The second assistant I would like to recognize is Amanda, our incredible Smile Potential Clinical Assisting Coach. Though Amanda only worked with me in my practice for a few years, her contribution to my practice was immeasurable. Her skill with digital workflow helped advance my practice to the forefront in being a pioneer in the use of clinical technology. Now that we are reunited in Smile Potential, she has revolutionized our ability to help with the training of making clinical assistants productive in the practices we coach. She has developed our “Dental Assisting Done Right” program which includes modules on clinical proficiency, scanning and digital workflow, inventory management, infection control, verbal skill prowess, and clinical organization.
It has always frustrated me when dental assistants have introduced themselves to Kelly and I as “just the assistant” in the practice. I always correct team members by insisting that they are “especially the assistant” in their practice. Dental Assistants, and the rest of the team, need to realize that they (the assistants) are as important as any other member of the team, and in many ways, they are the most important interface to our patients. In the treatment room with talented clinical assistants, such as Denise and Amanda, I was “just” the dentist.
 Dental Assistants…thank you for all that you do!


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By Mercedes LoRusso,

We know that the month of January was a difficult month for many of you in keeping schedules filled due to team members and many patients coming in contact with Omicron. We hope that you, your families, and your teams, and their families, are well.
We look forward to working this year on helping all of our doctors and teams become more efficient in the delivery of the highest standard of care. We use analytics, and rely heavily on using Dental Intelligence, for actionable data about systems. But we know there are also many things that can be done to improve care, raise production, decrease stress and make dentistry more fun by maintaining a keen awareness of time. This issue of our newsletter is going to focus on making you “Think Of The Time You Can Save.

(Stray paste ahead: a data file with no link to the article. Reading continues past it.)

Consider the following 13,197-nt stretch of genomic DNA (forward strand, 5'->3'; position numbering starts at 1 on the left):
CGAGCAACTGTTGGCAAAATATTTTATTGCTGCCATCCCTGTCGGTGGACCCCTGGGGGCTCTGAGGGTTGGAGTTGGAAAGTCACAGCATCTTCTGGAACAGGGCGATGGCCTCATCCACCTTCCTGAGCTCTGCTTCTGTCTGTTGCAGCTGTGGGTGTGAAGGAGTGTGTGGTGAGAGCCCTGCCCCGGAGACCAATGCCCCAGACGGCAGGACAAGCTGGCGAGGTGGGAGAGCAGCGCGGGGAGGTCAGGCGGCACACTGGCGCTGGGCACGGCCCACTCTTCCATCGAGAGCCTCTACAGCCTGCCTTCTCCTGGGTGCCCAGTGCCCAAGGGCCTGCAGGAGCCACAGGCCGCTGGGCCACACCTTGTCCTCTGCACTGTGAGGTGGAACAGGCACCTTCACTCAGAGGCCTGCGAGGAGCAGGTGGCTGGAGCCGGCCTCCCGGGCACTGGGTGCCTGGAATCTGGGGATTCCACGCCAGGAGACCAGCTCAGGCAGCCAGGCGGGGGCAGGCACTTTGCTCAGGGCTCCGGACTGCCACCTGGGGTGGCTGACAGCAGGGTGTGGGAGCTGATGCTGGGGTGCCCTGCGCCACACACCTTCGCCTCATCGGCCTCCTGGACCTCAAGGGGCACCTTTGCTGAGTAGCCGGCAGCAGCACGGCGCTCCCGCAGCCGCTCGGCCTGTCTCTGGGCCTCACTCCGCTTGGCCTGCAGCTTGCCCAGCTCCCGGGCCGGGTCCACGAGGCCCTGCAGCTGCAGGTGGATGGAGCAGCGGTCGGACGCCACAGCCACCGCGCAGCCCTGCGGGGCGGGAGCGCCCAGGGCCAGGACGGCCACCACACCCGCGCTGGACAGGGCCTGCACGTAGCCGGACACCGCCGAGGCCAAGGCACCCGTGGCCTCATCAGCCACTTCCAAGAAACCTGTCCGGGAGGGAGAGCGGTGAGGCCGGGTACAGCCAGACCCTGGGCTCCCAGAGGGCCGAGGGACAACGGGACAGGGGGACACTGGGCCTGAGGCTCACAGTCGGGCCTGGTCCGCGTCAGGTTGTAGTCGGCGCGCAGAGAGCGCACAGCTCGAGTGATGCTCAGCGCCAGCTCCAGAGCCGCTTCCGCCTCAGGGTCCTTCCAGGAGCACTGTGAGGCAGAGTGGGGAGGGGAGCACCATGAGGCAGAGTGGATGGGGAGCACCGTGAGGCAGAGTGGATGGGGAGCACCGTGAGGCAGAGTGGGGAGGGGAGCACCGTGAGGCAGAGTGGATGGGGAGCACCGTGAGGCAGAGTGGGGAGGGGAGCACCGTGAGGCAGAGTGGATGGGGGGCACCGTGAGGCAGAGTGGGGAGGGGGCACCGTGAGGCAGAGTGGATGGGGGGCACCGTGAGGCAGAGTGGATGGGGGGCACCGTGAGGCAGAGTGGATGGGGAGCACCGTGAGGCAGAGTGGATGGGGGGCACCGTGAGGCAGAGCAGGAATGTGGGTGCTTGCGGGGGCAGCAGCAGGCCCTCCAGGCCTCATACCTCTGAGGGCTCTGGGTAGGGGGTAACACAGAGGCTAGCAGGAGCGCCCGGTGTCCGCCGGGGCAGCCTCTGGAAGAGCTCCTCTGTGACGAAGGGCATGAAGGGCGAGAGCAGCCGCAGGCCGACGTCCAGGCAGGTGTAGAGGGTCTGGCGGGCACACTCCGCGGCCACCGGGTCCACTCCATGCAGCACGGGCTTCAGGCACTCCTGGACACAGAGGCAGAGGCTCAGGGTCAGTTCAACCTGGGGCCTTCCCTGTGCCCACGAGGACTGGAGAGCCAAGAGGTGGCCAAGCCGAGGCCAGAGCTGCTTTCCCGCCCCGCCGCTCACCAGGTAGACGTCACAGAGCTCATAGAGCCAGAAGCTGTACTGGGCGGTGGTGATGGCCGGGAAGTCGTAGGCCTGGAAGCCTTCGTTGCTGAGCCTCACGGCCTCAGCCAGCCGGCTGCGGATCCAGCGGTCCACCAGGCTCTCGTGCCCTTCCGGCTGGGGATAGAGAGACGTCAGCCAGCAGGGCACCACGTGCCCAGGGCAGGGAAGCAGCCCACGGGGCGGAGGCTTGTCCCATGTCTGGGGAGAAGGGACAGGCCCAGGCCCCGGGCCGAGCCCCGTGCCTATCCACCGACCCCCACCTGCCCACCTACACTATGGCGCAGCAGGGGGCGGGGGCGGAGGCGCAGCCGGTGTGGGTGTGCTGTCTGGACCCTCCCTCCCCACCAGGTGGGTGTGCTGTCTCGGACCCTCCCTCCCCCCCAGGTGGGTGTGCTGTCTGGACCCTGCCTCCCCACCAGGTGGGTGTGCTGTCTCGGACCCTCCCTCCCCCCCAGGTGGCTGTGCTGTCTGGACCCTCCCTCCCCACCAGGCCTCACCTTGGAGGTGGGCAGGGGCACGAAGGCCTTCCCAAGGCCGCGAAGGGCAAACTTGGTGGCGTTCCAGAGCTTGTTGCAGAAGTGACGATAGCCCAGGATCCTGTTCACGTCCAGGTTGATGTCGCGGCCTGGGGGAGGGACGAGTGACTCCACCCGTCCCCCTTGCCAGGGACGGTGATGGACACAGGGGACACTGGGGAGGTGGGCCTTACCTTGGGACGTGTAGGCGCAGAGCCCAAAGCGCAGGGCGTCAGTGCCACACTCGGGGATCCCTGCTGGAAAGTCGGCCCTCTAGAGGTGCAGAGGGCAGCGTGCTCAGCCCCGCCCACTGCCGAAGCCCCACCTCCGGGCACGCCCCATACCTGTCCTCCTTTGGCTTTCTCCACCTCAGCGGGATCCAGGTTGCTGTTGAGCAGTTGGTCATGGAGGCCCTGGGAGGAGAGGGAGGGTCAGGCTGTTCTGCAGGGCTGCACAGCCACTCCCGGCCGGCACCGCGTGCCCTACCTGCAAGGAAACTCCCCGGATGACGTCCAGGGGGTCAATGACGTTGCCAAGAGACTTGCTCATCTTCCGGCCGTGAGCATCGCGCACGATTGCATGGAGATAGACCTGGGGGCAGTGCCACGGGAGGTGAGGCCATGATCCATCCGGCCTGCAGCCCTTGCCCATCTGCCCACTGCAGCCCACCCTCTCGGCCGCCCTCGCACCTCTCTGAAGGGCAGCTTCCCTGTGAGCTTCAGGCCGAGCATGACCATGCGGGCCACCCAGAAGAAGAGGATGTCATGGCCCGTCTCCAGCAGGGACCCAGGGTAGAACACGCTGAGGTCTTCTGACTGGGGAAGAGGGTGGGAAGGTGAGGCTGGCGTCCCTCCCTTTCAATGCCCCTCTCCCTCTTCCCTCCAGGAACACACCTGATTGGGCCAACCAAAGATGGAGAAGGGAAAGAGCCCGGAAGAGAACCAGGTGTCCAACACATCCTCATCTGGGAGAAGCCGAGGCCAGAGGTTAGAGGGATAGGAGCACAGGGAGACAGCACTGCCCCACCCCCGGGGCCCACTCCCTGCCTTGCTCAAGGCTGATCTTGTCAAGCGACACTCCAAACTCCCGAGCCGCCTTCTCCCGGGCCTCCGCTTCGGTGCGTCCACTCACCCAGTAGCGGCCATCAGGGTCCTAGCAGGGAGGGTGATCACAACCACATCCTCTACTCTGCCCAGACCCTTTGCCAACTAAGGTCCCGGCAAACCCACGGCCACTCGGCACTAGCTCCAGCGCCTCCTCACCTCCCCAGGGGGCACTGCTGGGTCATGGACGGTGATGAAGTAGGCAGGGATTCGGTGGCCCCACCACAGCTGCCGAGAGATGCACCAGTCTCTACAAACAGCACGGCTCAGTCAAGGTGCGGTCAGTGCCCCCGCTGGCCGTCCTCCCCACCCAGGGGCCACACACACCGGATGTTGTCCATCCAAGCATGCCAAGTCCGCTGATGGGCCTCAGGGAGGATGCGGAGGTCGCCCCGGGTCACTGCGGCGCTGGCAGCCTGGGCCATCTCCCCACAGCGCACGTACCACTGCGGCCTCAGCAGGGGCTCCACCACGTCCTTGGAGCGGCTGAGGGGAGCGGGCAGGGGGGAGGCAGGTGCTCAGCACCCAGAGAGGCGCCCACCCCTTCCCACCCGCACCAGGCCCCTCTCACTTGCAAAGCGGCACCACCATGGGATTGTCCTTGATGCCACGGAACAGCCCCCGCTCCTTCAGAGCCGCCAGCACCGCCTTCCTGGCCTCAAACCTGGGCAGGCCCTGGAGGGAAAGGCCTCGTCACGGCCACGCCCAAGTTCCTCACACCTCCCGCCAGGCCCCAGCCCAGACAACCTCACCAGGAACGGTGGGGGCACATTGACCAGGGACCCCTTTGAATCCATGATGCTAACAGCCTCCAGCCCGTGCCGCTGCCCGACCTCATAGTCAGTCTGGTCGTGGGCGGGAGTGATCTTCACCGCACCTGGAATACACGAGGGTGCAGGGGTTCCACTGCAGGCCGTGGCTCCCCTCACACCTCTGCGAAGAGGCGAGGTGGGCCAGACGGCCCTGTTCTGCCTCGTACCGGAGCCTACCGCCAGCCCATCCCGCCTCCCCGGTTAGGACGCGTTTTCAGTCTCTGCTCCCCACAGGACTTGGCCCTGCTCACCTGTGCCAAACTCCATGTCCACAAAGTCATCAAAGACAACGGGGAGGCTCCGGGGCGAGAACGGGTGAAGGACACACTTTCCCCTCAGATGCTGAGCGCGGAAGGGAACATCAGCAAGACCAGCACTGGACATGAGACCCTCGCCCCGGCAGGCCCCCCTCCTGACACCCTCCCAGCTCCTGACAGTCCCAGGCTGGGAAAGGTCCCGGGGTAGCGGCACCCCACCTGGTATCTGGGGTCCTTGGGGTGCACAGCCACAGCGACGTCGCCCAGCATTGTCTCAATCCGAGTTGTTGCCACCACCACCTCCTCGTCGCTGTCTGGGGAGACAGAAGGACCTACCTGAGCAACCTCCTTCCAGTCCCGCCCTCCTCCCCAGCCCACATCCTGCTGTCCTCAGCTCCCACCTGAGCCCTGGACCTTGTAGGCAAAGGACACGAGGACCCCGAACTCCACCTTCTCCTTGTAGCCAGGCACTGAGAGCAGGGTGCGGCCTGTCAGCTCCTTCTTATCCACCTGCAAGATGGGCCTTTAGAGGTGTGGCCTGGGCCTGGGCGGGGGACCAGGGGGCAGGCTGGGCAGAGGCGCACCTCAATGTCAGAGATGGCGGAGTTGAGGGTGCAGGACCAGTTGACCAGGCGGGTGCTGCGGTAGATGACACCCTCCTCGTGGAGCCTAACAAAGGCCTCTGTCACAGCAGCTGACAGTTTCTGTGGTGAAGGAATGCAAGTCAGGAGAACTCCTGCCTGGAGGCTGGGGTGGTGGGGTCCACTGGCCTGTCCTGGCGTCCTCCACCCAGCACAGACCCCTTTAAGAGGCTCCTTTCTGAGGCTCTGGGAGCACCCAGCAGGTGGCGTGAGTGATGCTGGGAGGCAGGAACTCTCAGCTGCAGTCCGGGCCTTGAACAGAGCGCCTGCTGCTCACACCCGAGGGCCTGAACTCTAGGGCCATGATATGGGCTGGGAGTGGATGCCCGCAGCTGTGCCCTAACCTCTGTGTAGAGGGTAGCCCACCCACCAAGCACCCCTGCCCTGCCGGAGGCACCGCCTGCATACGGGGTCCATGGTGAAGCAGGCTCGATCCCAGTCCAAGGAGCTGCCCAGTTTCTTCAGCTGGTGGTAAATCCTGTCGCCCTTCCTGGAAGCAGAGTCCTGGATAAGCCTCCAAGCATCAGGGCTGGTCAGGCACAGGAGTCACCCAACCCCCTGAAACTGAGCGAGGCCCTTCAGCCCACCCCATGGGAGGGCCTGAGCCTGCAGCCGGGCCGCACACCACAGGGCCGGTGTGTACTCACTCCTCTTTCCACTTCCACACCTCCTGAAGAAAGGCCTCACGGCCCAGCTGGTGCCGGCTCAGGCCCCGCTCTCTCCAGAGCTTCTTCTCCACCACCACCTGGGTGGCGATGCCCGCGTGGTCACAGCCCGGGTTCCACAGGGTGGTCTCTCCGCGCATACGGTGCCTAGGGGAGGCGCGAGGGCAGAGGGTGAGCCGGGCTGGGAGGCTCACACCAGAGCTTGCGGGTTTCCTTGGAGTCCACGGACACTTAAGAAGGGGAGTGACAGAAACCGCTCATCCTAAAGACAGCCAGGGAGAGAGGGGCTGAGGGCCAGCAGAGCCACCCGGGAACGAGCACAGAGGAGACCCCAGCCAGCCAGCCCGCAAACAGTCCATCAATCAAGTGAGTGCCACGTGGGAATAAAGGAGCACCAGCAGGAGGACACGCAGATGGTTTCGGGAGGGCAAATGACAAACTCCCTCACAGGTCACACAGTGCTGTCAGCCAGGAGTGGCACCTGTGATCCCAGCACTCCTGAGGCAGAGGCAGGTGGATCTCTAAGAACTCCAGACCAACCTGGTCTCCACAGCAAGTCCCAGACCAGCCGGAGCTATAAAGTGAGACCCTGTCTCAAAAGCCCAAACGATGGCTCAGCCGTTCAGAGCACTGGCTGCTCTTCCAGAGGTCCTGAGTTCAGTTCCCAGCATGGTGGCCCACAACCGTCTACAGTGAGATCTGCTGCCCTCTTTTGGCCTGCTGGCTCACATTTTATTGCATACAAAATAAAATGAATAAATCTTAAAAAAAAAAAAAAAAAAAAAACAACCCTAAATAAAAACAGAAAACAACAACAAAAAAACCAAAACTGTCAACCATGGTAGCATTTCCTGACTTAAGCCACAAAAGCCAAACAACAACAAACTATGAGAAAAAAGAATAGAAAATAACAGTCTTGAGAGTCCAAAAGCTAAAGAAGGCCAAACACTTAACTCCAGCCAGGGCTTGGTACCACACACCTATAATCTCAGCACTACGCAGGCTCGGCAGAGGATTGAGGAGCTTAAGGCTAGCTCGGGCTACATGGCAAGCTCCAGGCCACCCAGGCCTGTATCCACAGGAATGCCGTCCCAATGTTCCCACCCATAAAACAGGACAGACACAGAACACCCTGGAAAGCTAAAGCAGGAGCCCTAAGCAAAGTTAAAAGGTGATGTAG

I had the distinct pleasure during High School to participate in musical theatre. My favorite show that I participated in was Pajama Game. I played the part of Hines, an efficiency expert in the Sleep-Tite pajama factory. As the curtain opened for the show I was running around the production floor of the pajama factory and singing a song entitled “Think of the Time I save”:
“I’m a time study man, and a time study man can’t waste time.
For a time study man to waste time, is a crime.
So I’m ruled by the tick tick-tock.
And I live my life by the clock.
I live my life by the tick tick-tock of the clock.”
Each verse of the song offered a way to save time…not undressing when you go to sleep (“I will admit that the suit gets mussed and it gathers lint and it picks up dust, but think of the time I save.”), shaving in bed (“The lather drips and the bed gets wet and oh what a lousy shave I get, But think of the time I save.”), combining ingredients for breakfast in a single bowl (“I grab a bowl. And in the bowl I drop an egg, and add some juice. A poor excuse for what I crave. And then I add some oatmeal too and it comes out tasting just like glue, But think of the time I save.”).
The time saved by working more efficiently in the factory eventually was leveraged to substantiate giving each employee a 71/2 cent raise.
In coaching dental practices to be more efficient, I am still a time-study man. I teach practices that the second greatest cost to practices, aside from team compensation, is lost production time, so that raising perceived value is a way of keeping the schedule full and preventing the disappointment of broken appointments. We recommend tracking open schedule time and relating it to hourly production of each provider to determine lost opportunity each month.
We try to minimize team “down-time” by creating comprehensive lists of down-time tasks to do that help to fill the schedule and build improved organizational systems. These task lists prevent the time that often gets wasted by team not having clarity on what to do when they are not involved in patient care.